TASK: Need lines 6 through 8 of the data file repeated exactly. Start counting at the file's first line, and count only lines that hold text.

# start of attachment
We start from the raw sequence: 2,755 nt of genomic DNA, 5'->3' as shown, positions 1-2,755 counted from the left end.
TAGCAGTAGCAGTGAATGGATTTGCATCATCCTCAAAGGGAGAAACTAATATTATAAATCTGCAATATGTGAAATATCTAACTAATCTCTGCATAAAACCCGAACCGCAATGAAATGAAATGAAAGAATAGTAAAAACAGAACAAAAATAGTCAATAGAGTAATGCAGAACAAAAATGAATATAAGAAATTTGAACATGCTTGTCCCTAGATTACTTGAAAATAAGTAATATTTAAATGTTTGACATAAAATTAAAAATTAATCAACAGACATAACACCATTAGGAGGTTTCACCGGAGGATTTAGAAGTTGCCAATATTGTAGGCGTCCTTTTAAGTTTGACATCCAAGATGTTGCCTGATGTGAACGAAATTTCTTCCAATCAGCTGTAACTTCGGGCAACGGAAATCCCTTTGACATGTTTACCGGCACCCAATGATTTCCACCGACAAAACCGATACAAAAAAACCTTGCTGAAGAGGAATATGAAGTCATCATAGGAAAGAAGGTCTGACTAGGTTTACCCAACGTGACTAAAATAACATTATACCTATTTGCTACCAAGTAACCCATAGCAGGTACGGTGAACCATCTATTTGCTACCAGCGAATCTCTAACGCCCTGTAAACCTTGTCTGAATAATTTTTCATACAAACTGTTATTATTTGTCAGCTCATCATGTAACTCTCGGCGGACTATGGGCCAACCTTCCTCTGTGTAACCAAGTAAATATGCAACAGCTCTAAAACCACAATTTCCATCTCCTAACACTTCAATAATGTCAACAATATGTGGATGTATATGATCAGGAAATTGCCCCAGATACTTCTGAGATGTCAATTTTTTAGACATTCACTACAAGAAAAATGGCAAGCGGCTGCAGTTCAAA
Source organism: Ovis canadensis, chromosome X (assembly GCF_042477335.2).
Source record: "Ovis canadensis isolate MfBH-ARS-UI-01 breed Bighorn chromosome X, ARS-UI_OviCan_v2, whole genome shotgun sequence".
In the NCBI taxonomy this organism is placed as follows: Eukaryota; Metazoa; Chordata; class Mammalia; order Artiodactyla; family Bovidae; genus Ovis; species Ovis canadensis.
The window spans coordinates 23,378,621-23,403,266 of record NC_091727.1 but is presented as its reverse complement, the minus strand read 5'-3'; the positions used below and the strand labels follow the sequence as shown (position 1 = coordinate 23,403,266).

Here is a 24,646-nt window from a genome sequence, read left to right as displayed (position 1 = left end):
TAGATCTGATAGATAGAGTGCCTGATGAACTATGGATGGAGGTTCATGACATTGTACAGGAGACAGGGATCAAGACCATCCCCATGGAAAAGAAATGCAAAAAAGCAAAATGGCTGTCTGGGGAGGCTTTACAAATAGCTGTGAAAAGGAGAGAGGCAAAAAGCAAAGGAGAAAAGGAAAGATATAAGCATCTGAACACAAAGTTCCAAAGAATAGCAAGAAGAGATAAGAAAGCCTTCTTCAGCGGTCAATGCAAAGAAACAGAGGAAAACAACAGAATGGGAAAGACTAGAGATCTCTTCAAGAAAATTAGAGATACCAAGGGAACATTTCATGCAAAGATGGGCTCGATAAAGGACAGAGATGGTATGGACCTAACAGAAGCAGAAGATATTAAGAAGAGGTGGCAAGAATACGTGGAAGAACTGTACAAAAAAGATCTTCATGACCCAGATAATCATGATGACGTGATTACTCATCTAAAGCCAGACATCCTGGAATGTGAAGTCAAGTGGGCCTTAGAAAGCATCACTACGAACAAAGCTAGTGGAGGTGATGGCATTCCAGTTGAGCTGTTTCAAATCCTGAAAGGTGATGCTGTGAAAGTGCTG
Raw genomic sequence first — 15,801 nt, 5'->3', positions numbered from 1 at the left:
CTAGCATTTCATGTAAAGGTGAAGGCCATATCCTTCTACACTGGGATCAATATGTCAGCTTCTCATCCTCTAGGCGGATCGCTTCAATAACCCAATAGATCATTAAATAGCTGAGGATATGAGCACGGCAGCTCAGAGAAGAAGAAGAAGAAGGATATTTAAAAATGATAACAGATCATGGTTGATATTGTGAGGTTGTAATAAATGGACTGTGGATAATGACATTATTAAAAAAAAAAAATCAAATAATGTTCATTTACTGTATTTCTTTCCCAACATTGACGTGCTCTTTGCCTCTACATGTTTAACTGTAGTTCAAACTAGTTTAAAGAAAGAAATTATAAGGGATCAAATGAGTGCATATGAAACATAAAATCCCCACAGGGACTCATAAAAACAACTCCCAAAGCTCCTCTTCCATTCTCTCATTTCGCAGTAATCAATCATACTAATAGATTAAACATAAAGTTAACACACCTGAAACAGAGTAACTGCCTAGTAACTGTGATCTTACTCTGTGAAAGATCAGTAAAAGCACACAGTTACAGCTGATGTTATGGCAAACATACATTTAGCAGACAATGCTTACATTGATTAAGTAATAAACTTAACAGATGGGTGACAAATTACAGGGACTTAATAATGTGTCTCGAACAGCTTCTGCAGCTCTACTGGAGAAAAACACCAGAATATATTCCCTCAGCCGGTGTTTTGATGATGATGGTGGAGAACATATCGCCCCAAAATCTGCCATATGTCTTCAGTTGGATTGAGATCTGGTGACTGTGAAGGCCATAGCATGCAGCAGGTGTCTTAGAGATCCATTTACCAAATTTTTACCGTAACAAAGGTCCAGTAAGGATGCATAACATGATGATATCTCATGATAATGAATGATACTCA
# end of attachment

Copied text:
The window spans coordinates 23,378,621-23,403,266 of record NC_091727.1 but is presented as its reverse complement, the minus strand read 5'-3'; the positions used below and the strand labels follow the sequence as shown (position 1 = coordinate 23,403,266).

Here is a 24,646-nt window from a genome sequence, read left to right as displayed (position 1 = left end):
TAGATCTGATAGATAGAGTGCCTGATGAACTATGGATGGAGGTTCATGACATTGTACAGGAGACAGGGATCAAGACCATCCCCATGGAAAAGAAATGCAAAAAAGCAAAATGGCTGTCTGGGGAGGCTTTACAAATAGCTGTGAAAAGGAGAGAGGCAAAAAGCAAAGGAGAAAAGGAAAGATATAAGCATCTGAACACAAAGTTCCAAAGAATAGCAAGAAGAGATAAGAAAGCCTTCTTCAGCGGTCAATGCAAAGAAACAGAGGAAAACAACAGAATGGGAAAGACTAGAGATCTCTTCAAGAAAATTAGAGATACCAAGGGAACATTTCATGCAAAGATGGGCTCGATAAAGGACAGAGATGGTATGGACCTAACAGAAGCAGAAGATATTAAGAAGAGGTGGCAAGAATACGTGGAAGAACTGTACAAAAAAGATCTTCATGACCCAGATAATCATGATGACGTGATTACTCATCTAAAGCCAGACATCCTGGAATGTGAAGTCAAGTGGGCCTTAGAAAGCATCACTACGAACAAAGCTAGTGGAGGTGATGGCATTCCAGTTGAGCTGTTTCAAATCCTGAAAGGTGATGCTGTGAAAGTGCTG